February 21 2011

7 Logo Design Mistakes

… that Global Site Plans Will Never Make

1. Relies on trends

Trends come, go, and ultimately turn into clichés.  A well-designed logo should be timeless and this is achieved by ignoring the latest design tricks and gimmicks.  When Global Site Plans sits down to design your logo, you will always receive a unique logo that fits your company identity.  We will ignore logo trends and focus on a timeless design.

2. Uses raster images

Logo design standard practice is the use of vector graphic software, such as Adobe Illustrator.  A vector graphic is made up of mathematically precise points, which ensures visual consistency across multiple sizes.  The alternative, of course, is the use of raster graphics software, such as Adobe Photoshop.  A raster graphic – or bitmap, consists of pixels.  You can be sure that whether you enlarge the logo that Global Site Plans designs for you into a large format print – for say a billboard – or you reduce the image, it will always be of the highest quality.  Your logo design will always maintain visual consistency.

3. Contains stock art

Your architecture, engineering, environmental non-profit, landscape architecture, or urban planning company logo should be unique and original.  And if you’ve hired a logo designer in the past that has utilize stock art, that was a big mistake.  Global Site Plans guarantees that stock art will never be used and your logo will be as unique as your company.  Chances are that if stock art is used, someone else is also using it in the world, making your logo no longer unique.  In addition, while downloading stock vector imagery from websites is not a crime, incorporating it into a logo that you may eventually copyright, just might be.

4. Too complex

When printed in small sizes, complex design loses its detail.  In some cases, it will look like a smudge, or worse, a mistake.  The more detail a logo has, the more information the viewer has to process.  A logo should be memorable, and one of the best ways to make it memorable is to keep it simple.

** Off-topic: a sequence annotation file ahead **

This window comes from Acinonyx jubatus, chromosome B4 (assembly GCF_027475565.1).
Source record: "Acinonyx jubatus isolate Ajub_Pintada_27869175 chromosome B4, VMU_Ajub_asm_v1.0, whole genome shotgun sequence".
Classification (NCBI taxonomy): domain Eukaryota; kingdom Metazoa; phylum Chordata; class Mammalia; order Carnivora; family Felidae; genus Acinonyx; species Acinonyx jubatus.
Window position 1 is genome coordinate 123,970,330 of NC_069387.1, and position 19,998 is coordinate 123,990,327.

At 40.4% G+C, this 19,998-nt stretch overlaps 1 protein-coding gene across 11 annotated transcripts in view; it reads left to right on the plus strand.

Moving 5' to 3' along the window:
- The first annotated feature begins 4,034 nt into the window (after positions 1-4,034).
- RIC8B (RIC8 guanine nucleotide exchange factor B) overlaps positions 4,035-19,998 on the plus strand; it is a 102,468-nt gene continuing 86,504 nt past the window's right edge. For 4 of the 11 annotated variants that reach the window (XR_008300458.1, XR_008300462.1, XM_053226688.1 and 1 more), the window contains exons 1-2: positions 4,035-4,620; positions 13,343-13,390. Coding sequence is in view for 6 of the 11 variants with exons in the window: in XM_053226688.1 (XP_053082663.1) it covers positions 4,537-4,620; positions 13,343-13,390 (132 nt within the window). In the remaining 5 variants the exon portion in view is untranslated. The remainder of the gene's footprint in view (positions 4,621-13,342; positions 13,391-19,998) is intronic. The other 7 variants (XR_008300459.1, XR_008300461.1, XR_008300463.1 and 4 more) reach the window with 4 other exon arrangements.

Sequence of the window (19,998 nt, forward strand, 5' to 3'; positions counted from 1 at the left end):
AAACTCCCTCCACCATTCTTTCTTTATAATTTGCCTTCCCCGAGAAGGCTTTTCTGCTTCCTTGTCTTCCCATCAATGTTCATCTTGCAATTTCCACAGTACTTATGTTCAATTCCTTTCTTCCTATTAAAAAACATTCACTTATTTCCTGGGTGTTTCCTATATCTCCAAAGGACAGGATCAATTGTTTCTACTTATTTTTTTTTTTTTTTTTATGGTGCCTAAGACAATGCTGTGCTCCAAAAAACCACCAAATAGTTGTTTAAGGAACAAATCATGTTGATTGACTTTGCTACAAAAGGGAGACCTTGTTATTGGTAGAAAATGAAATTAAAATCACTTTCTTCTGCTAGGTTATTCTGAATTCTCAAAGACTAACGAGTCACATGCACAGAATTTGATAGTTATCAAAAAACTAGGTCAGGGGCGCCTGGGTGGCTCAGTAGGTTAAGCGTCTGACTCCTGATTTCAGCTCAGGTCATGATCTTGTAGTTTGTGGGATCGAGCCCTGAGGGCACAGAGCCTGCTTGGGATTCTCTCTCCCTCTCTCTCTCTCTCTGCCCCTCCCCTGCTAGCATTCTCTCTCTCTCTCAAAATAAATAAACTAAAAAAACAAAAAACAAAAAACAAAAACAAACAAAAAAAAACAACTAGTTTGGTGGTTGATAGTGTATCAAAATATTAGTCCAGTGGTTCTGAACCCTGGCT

5. Relies on color for its effect

This is a common mistake of logo designers.  Some designers cannot wait to add color to a design, while some designers rely on color completely.  Choosing color should be the last decision, so starting in black and white works best.  At one time or another, your company will need to display your logo in one color – black and white – so it’s best to start the design process in black and white.  If color is used to distinguish certain elements in the design, then when that day comes, your logo will look completely different in black and white – one tone.

6. Poor choice of font

Choosing the right font is among the most important design choices Global Site Plans can assist you with making during the logo design process.  And finding the perfect font for your logo design is all about matching the font to the style of the icon, or image.  However, if the match is too close, the icon and font will compete with each other for attention, but if it is opposite then the viewer will not know where to focus.  The key is to find the right balance.

7. Utilizes too many fonts

Along with a poor choice of font, a designer could also use too many fonts within the logo design.  Global Site Plans will always find the perfect balance for your logo.  Using too many fonts is like trying to show someone a whole photo album at once.  Seeing too many fonts at once can cause confusion.  Using a maximum of two fonts of different weights is standard logo design practice.  Legibility and brand recognition is maximized when the number of fonts is restricted to two.

Renée van Staveren

Renée van Staveren is the Founder of Global Site Plans. She holds a M.S. in Urban and Regional Planning from California State Polytechnic University, Pomona. She also holds a B.S. in Sustainable Community Development from Prescott College. Prior to establishing Global Site Plans and The Grid, Renée van Staveren was an Assistant Planner for A-M-M-A Transit Planning and the Program Director for Planet Green. In June 2014 Renée moved from Istanbul, Turkey, where she'd lived for four years, to return to the beautiful city of San Francisco. She is now a Manager at the Urban Land Institute's San Francisco District Council. You can find her at one of their many events, so pop in and say hello.

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This entry was posted on Monday, February 21st, 2011 at 6:43 pm and is filed under Architecture, Branding, Engineering, Environmental Design, Environmental Non-Profit, Landscape Architecture, Renée van Staveren, Urban Planning and Design. You can follow any responses to this entry through the RSS 2.0 feed. You can leave a response, or trackback from your own site.


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